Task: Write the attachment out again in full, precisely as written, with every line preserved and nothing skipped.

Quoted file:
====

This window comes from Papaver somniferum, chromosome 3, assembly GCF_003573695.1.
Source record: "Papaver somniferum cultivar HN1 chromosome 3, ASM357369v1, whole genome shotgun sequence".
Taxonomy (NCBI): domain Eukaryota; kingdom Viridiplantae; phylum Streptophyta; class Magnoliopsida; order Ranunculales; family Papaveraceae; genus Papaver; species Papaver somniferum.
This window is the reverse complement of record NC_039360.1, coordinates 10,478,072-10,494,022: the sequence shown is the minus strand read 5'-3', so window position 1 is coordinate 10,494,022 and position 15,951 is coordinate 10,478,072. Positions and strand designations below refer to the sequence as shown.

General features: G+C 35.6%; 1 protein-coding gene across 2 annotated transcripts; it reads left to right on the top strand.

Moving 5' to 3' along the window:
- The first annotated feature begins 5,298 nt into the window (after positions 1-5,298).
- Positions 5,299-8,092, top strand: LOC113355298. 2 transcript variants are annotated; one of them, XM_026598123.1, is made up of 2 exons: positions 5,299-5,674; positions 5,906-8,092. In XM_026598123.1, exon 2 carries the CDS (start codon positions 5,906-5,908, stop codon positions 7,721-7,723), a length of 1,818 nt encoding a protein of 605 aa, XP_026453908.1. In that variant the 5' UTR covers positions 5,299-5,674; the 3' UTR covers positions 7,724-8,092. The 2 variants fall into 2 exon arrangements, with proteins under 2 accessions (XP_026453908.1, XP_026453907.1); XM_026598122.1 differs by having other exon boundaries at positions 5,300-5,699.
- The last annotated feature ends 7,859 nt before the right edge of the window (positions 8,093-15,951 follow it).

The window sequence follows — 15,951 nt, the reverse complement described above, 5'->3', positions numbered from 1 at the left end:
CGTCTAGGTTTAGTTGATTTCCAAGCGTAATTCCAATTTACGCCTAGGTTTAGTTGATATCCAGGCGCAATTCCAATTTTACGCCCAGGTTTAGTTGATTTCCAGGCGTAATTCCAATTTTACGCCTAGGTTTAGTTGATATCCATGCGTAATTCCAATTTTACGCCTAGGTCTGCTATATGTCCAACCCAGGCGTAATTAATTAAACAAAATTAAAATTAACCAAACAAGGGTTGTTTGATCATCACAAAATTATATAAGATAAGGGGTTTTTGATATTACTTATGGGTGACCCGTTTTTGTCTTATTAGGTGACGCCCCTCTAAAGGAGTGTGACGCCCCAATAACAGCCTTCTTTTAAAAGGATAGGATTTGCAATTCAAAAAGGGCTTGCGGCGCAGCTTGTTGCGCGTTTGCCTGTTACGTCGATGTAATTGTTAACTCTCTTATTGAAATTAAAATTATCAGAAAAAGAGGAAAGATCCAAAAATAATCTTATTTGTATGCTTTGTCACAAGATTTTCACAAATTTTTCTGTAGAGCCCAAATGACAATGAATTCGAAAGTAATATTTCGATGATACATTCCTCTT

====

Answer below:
This window comes from Papaver somniferum, chromosome 3, assembly GCF_003573695.1.
Source record: "Papaver somniferum cultivar HN1 chromosome 3, ASM357369v1, whole genome shotgun sequence".
Taxonomy (NCBI): domain Eukaryota; kingdom Viridiplantae; phylum Streptophyta; class Magnoliopsida; order Ranunculales; family Papaveraceae; genus Papaver; species Papaver somniferum.
This window is the reverse complement of record NC_039360.1, coordinates 10,478,072-10,494,022: the sequence shown is the minus strand read 5'-3', so window position 1 is coordinate 10,494,022 and position 15,951 is coordinate 10,478,072. Positions and strand designations below refer to the sequence as shown.

General features: G+C 35.6%; 1 protein-coding gene across 2 annotated transcripts; it reads left to right on the top strand.

Moving 5' to 3' along the window:
- The first annotated feature begins 5,298 nt into the window (after positions 1-5,298).
- Positions 5,299-8,092, top strand: LOC113355298. 2 transcript variants are annotated; one of them, XM_026598123.1, is made up of 2 exons: positions 5,299-5,674; positions 5,906-8,092. In XM_026598123.1, exon 2 carries the CDS (start codon positions 5,906-5,908, stop codon positions 7,721-7,723), a length of 1,818 nt encoding a protein of 605 aa, XP_026453908.1. In that variant the 5' UTR covers positions 5,299-5,674; the 3' UTR covers positions 7,724-8,092. The 2 variants fall into 2 exon arrangements, with proteins under 2 accessions (XP_026453908.1, XP_026453907.1); XM_026598122.1 differs by having other exon boundaries at positions 5,300-5,699.
- The last annotated feature ends 7,859 nt before the right edge of the window (positions 8,093-15,951 follow it).

The window sequence follows — 15,951 nt, the reverse complement described above, 5'->3', positions numbered from 1 at the left end:
CGTCTAGGTTTAGTTGATTTCCAAGCGTAATTCCAATTTACGCCTAGGTTTAGTTGATATCCAGGCGCAATTCCAATTTTACGCCCAGGTTTAGTTGATTTCCAGGCGTAATTCCAATTTTACGCCTAGGTTTAGTTGATATCCATGCGTAATTCCAATTTTACGCCTAGGTCTGCTATATGTCCAACCCAGGCGTAATTAATTAAACAAAATTAAAATTAACCAAACAAGGGTTGTTTGATCATCACAAAATTATATAAGATAAGGGGTTTTTGATATTACTTATGGGTGACCCGTTTTTGTCTTATTAGGTGACGCCCCTCTAAAGGAGTGTGACGCCCCAATAACAGCCTTCTTTTAAAAGGATAGGATTTGCAATTCAAAAAGGGCTTGCGGCGCAGCTTGTTGCGCGTTTGCCTGTTACGTCGATGTAATTGTTAACTCTCTTATTGAAATTAAAATTATCAGAAAAAGAGGAAAGATCCAAAAATAATCTTATTTGTATGCTTTGTCACAAGATTTTCACAAATTTTTCTGTAGAGCCCAAATGACAATGAATTCGAAAGTAATATTTCGATGATACATTCCTCTT